Congressional Black Caucus turns down Trump invitation

June 29, 2017 


Associated Press 

The Congressional Black Caucus turned down an invitation to meet with President Donald Trump, telling him Wednesday they believe their concerns are falling on “deaf ears” at the White House and his policies are devastating to the millions of Americans in the nation’s black communities.

A White House spokeswoman said the development was “pretty disappointing” and pledged to arrange for individual members to meet one-on-one with Trump.

Caucus Chairman Cedric Richmond told Trump in a letter that his proposed budget, his efforts to dismantle Democrat Barack Obama’s health care law and actions by Attorney General Jeff Sessions are detrimental to many African-Americans. Rich­mond said the caucus had expressed its concern several times, including in eight letters and a document, but the administration has failed to respond.

“The CBC, and the millions of people we represent, have a lot to lose under your administration,” Richmond wrote. “I fail to see how a social gathering would benefit the policies we advocate for.”

Trump and top members of the caucus met in March, but Richmond said there has been no follow-through on promises like helping black lawmakers meet with Trump’s Cabinet.

Specifically, the caucus criticized Trump’s budget proposal, which would cut money for Pell Grants for low-income college students and eliminate the Low-Income Home Energy Assistance Program, which helps seniors and others on fixed incomes heat their homes.

The caucus singled out moves by Sessions on drug prosecutions and civil rights enforcement, and complained that the House GOP health care bill that Trump celebrated during a Rose Garden ceremony would “strip millions of black people of their health care.”

Richmond’s letter responded to an invitation from Trump aide OmarosaManigault, chief spokeswoman for the White House Office of Public Liaison.

“It’s pretty disappointing that Cedric Richmond has decided to go back on his commitment to meet with us,” Manigault said in a telephone interview.

She said caucus members who were excluded from the March meeting have been reaching out to her personally, as well as to the White House legislative affairs team, seeking one-on-one meetings with Trump to discuss issues their constituents are concerned about.

“We will do that because they have made those requests and we will honor those requests,” Manigault said. “That’s not going to be deterred because of Cedric Richmond’s political gamesmanship.”

Rep. Gregory Meeks, D-N.Y., said caucus members want substance from the White House, not a social event.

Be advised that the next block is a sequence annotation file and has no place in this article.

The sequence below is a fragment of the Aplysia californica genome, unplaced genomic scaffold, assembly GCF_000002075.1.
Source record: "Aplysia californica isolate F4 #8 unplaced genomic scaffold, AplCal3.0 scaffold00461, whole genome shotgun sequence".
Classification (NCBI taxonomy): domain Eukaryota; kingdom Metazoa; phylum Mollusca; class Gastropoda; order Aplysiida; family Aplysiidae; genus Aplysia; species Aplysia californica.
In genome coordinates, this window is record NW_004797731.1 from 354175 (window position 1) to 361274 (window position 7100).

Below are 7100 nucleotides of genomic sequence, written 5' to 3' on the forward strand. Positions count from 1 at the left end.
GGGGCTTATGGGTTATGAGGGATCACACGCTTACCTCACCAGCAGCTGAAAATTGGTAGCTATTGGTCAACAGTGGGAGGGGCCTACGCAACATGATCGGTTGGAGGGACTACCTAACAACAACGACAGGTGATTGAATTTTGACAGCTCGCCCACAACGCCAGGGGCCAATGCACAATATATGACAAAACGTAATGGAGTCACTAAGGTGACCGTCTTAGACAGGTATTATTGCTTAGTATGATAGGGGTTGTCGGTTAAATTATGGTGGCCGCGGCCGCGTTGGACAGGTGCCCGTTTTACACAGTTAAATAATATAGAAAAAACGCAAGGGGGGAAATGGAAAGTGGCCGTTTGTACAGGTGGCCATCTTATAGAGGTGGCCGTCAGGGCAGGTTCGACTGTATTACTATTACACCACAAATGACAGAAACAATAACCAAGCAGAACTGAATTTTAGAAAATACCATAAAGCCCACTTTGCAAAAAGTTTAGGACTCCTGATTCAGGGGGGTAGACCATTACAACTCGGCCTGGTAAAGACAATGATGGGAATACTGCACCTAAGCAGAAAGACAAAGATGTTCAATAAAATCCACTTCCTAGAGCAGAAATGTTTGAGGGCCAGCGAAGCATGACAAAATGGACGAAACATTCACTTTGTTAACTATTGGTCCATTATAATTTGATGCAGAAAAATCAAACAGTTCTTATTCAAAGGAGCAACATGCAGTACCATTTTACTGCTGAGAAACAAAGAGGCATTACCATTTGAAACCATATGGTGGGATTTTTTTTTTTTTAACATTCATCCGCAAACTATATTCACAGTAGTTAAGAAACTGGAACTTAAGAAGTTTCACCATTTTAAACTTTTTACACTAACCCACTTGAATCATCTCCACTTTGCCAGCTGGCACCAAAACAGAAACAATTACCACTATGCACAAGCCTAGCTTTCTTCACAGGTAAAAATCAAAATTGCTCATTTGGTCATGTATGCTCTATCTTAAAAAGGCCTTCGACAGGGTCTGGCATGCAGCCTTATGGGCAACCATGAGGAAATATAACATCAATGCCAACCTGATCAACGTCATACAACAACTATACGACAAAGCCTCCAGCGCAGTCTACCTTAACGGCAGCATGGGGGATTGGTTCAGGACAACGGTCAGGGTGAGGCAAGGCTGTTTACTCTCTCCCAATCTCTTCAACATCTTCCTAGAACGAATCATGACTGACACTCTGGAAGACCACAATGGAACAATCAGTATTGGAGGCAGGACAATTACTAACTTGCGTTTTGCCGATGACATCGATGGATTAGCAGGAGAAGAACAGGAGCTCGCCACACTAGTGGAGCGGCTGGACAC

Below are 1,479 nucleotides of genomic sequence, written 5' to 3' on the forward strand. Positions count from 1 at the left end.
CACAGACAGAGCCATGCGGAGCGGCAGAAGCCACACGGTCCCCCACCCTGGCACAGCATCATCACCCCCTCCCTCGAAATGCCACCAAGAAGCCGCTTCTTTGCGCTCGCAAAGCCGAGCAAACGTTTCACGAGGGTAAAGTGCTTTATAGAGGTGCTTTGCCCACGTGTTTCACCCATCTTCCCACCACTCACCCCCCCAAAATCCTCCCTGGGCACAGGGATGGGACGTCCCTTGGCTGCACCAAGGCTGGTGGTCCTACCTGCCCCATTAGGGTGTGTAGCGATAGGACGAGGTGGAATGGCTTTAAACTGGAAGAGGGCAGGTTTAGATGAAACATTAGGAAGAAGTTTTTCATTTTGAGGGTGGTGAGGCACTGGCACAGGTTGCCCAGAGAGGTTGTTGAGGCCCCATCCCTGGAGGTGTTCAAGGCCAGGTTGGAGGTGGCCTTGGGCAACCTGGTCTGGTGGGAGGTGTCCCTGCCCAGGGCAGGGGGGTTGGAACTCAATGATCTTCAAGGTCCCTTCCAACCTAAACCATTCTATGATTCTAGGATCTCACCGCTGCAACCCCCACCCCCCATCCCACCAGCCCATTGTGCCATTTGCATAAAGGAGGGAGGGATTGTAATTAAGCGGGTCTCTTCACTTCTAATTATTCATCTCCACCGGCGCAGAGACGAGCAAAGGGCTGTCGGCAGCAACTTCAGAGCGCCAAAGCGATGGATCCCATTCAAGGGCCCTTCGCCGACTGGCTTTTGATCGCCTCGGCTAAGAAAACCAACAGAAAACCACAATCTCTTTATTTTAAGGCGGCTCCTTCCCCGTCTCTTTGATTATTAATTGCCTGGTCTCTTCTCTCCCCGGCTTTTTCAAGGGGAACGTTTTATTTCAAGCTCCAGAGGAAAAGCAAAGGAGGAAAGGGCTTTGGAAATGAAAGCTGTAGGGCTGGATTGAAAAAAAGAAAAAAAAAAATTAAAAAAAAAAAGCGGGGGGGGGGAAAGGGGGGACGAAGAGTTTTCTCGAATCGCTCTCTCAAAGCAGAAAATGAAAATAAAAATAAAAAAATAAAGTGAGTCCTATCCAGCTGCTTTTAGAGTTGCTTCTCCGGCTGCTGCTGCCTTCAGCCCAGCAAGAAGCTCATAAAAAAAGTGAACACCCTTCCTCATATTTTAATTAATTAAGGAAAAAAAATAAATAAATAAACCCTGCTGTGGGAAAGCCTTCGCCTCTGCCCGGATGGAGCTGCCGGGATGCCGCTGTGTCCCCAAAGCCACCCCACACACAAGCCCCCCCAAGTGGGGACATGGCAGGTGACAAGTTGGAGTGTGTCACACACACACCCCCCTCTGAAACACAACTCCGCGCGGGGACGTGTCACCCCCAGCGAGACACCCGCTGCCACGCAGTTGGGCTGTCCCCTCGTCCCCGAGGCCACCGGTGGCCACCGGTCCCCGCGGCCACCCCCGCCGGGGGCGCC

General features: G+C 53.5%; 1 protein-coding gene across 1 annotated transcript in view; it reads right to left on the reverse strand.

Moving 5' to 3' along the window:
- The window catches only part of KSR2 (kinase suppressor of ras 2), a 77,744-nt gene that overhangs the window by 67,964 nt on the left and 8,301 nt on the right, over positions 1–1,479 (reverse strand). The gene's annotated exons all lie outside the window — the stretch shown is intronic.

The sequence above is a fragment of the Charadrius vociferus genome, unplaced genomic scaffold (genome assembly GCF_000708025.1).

“We want to talk and deal with issues that are of concern to the members of the Congressional Black Caucus, and we’ve not gotten any response,” Meeks said. “My opinion and the opinion of most of just about all of the members of the CBC is that the board met (with Trump). They gave him substantive issues which we wanted to deal with and they have not been dealt with.”

Meeks added, “Until we can deal with substance and issues what’s the benefit of a meeting.”

NNPA Honors Martin Luther King III with Lifetime Legacy Award

June 29, 2017 

By Stacy M. Brown 

NNPA Newswire Contributor 

The National Newspaper Publishers Association (NNPA) honored Martin Luther King III with the 2017 Lifetime Legacy Award, as the group wrapped up its annual summer conference, at the Gaylord Convention Center at the National Harbor in Maryland.

King, the oldest son of the iconic civil rights leader Martin Luther King, Jr., said that the tribute tops all others he’s received, because the Black Press has meant a lot to his family, especially his father, as he fought for freedom, justice and equality.

“The NNPA is one of the most impactful institutions our community has and every week the newspapers of the Black Press reach at least 22 million people in our communities,” said King. “And every week the Black Press tackles issues that we deal with, that we cannot find in the mainstream newspapers.”

King continued: “The Black Press provides the information that’s needed for African-Americans and if not for the Black Press, I would say that, during the Civil Rights era, my father would not have been successful. The African-American [journalists] had their ears to the ground to what was important in our community.”

King, who attended the awards ceremony with family members, graduated from his father’s alma mater, Morehouse College, with a degree in political science. While at Morehouse, King was selected by former President Jimmy Carter to serve in the United States delegation to the Republic of Congo for participation in their centennial celebration ceremonies.

Like his father, King participated in many protests for civil rights and one of the more notable acts of civil disobedience came in 1985 when he was arrested at the South African Embassy in Washington, D.C. protesting against Apartheid and for the release of freedom fighter Nelson Mandela.

“This is a special time,” King said, as he spoke to NNPA members, friends and industry leaders in attendance at the award ceremony.

Showing a lighter side, King quipped, “I like the word ‘legacy,’ but it means you’re getting older.”